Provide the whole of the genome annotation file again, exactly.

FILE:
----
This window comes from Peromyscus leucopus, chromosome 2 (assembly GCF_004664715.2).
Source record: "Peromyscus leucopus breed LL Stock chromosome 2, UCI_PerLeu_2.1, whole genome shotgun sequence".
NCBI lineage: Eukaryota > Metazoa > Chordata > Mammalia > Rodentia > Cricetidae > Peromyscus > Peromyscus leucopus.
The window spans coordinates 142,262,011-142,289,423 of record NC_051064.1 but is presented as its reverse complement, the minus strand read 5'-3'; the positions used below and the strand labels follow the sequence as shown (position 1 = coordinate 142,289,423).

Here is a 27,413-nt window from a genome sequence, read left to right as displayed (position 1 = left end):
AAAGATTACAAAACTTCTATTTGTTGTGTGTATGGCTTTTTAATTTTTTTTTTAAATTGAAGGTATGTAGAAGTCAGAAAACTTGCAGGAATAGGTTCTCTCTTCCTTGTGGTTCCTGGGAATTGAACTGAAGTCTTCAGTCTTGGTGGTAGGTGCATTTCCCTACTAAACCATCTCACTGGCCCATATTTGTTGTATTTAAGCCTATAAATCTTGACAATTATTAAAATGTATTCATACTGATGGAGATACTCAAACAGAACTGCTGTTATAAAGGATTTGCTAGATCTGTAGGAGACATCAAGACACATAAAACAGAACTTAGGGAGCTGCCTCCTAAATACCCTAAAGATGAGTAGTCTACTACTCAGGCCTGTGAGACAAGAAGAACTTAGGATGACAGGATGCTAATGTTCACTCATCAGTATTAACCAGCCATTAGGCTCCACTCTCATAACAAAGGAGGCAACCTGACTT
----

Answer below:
This window comes from Peromyscus leucopus, chromosome 2 (assembly GCF_004664715.2).
Source record: "Peromyscus leucopus breed LL Stock chromosome 2, UCI_PerLeu_2.1, whole genome shotgun sequence".
NCBI lineage: Eukaryota > Metazoa > Chordata > Mammalia > Rodentia > Cricetidae > Peromyscus > Peromyscus leucopus.
The window spans coordinates 142,262,011-142,289,423 of record NC_051064.1 but is presented as its reverse complement, the minus strand read 5'-3'; the positions used below and the strand labels follow the sequence as shown (position 1 = coordinate 142,289,423).

Here is a 27,413-nt window from a genome sequence, read left to right as displayed (position 1 = left end):
AAAGATTACAAAACTTCTATTTGTTGTGTGTATGGCTTTTTAATTTTTTTTTTAAATTGAAGGTATGTAGAAGTCAGAAAACTTGCAGGAATAGGTTCTCTCTTCCTTGTGGTTCCTGGGAATTGAACTGAAGTCTTCAGTCTTGGTGGTAGGTGCATTTCCCTACTAAACCATCTCACTGGCCCATATTTGTTGTATTTAAGCCTATAAATCTTGACAATTATTAAAATGTATTCATACTGATGGAGATACTCAAACAGAACTGCTGTTATAAAGGATTTGCTAGATCTGTAGGAGACATCAAGACACATAAAACAGAACTTAGGGAGCTGCCTCCTAAATACCCTAAAGATGAGTAGTCTACTACTCAGGCCTGTGAGACAAGAAGAACTTAGGATGACAGGATGCTAATGTTCACTCATCAGTATTAACCAGCCATTAGGCTCCACTCTCATAACAAAGGAGGCAACCTGACTT